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Peggy Choy's Solo Works


"Drawing on the gestural vocabulary of Korea and Java, Peggy Choy's dancing radiated with the articulation of longing and illuminated the tension between spoken and kinetic language."


— Ivanna Yi (Harvard University)



The Beauty Of Flight


Peggy Choy has done a remarkable job in capturing the essence of the battle that goes on inside of the Human being. In Sufism we call this Jihad’ul ‘Nafs (The Greatest Battle in Self). The ego (nafs) is the greatest enemy to the highest nature of man that many describe as God. This production highlights that battle and exalts the highest principles of Love. Every one of us have a very specific calling and many times we find unique ways to fulfill that calling. There lies no question in my soul that Peggy Choy was called to do this work in sincere servitude to Humanity


May the fruit from her Tree of Life continue to bloom…


 —G Sheikh Caliph Muab-El

"It [FLIGHT] was truly an imaginative and evocative exploration of a sublime epic. The show successfully captures the perilous journey of knowing oneself, or the greater jihad as the Sufis describe it, through the beautiful verdant fields of prosperity and ease and through the smothering valley of poverty and nothingness. Each movement, step, and motility gently stirs the heart like a whisper that murmurs “burn.. burn… burn yourself!” for the extinction of the self paves the way for the liberation of Beauty that lies within. Flight is truly timeless.  It is a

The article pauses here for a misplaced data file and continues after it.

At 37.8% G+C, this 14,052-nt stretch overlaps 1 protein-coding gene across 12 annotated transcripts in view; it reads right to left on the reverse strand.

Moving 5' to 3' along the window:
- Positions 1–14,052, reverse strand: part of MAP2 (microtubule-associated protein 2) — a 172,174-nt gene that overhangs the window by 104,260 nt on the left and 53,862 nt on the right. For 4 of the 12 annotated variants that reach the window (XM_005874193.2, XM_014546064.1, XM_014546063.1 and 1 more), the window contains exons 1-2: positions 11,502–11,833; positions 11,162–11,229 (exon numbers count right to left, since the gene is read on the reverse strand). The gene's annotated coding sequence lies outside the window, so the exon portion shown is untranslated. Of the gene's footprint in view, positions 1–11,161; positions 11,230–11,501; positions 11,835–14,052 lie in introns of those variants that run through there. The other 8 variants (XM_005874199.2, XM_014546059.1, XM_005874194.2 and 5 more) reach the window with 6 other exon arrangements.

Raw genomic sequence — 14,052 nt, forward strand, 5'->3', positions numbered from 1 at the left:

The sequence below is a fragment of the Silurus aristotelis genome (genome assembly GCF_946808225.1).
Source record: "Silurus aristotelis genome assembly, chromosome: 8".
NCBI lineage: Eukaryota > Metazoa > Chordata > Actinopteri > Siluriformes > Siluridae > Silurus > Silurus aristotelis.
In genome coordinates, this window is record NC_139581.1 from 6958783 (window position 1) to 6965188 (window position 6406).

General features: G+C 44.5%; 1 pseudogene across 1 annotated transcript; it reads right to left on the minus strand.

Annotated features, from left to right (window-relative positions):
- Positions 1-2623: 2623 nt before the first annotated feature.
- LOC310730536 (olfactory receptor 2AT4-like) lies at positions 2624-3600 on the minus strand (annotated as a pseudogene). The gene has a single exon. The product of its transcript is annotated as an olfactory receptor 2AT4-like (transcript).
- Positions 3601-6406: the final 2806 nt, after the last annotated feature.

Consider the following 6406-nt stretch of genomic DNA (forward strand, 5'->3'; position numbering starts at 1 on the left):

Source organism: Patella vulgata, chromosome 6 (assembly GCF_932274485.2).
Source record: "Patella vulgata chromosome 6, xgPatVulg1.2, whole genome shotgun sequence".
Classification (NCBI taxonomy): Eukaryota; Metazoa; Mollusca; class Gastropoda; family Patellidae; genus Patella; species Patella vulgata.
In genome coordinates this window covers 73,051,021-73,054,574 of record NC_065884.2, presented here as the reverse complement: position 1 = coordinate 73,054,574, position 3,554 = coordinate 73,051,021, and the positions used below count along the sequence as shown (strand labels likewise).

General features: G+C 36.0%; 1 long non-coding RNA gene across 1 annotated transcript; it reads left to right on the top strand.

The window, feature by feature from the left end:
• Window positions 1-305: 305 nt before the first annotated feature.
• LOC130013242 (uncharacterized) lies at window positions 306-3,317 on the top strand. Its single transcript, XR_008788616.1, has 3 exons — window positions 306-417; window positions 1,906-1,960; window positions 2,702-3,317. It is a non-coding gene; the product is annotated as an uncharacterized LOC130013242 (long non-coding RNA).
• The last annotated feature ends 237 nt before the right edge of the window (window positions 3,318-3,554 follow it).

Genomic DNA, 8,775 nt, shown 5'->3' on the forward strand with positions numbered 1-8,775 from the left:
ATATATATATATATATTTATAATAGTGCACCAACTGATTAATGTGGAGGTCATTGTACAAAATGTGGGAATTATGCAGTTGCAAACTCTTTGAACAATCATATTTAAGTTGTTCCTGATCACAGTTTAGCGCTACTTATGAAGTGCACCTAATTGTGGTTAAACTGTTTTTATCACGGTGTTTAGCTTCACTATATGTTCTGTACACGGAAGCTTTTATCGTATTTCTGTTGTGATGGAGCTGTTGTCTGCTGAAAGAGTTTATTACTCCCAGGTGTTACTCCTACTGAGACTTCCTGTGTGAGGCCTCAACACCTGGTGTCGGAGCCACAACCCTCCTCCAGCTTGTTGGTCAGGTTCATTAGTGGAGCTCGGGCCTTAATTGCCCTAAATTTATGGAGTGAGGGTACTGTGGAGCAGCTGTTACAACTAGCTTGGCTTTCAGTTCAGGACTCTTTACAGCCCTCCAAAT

challenge to tread the path of the
mystical wayfarers, an invitation
to know oneself and to that
which gives you life."


 —Professor Ismail Fajrie Atatis
Middle Eastern & Islamic Studies
New York University

Flight is a work of bitter beauty.  We are the Parrot, the Hawk, the Heron and the Nightingale, too, seeking deep love amidst greed, chaotic violence and decay.  And, as the piece suggests in its spoken and visual language, and in its movement, we are asked to pay the ultimate price in the attainment of love – death of the ego-self.  Choy’s allegory challenges us all—sick with longing—to scale the mountain in search of love.


— Ann Greene, writer



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